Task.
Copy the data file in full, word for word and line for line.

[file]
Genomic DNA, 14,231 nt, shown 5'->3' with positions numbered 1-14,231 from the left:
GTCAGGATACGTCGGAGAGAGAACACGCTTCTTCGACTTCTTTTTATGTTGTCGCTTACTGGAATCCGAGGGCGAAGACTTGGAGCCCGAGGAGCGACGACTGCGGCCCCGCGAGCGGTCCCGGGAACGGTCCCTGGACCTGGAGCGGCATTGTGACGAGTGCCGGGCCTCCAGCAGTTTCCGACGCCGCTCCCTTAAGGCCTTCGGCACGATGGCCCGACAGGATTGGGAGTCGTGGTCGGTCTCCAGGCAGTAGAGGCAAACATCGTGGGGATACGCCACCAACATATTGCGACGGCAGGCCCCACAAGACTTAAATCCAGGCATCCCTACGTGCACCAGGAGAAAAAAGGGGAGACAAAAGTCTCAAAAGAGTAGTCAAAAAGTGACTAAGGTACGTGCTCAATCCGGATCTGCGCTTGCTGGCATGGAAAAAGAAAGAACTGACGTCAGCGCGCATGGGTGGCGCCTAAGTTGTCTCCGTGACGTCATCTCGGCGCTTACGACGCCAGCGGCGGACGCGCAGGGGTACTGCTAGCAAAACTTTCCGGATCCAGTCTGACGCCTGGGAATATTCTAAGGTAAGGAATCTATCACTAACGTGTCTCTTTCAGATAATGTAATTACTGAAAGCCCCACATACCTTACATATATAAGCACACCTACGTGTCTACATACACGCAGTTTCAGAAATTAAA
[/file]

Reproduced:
Genomic DNA, 14,231 nt, shown 5'->3' with positions numbered 1-14,231 from the left:
GTCAGGATACGTCGGAGAGAGAACACGCTTCTTCGACTTCTTTTTATGTTGTCGCTTACTGGAATCCGAGGGCGAAGACTTGGAGCCCGAGGAGCGACGACTGCGGCCCCGCGAGCGGTCCCGGGAACGGTCCCTGGACCTGGAGCGGCATTGTGACGAGTGCCGGGCCTCCAGCAGTTTCCGACGCCGCTCCCTTAAGGCCTTCGGCACGATGGCCCGACAGGATTGGGAGTCGTGGTCGGTCTCCAGGCAGTAGAGGCAAACATCGTGGGGATACGCCACCAACATATTGCGACGGCAGGCCCCACAAGACTTAAATCCAGGCATCCCTACGTGCACCAGGAGAAAAAAGGGGAGACAAAAGTCTCAAAAGAGTAGTCAAAAAGTGACTAAGGTACGTGCTCAATCCGGATCTGCGCTTGCTGGCATGGAAAAAGAAAGAACTGACGTCAGCGCGCATGGGTGGCGCCTAAGTTGTCTCCGTGACGTCATCTCGGCGCTTACGACGCCAGCGGCGGACGCGCAGGGGTACTGCTAGCAAAACTTTCCGGATCCAGTCTGACGCCTGGGAATATTCTAAGGTAAGGAATCTATCACTAACGTGTCTCTTTCAGATAATGTAATTACTGAAAGCCCCACATACCTTACATATATAAGCACACCTACGTGTCTACATACACGCAGTTTCAGAAATTAAA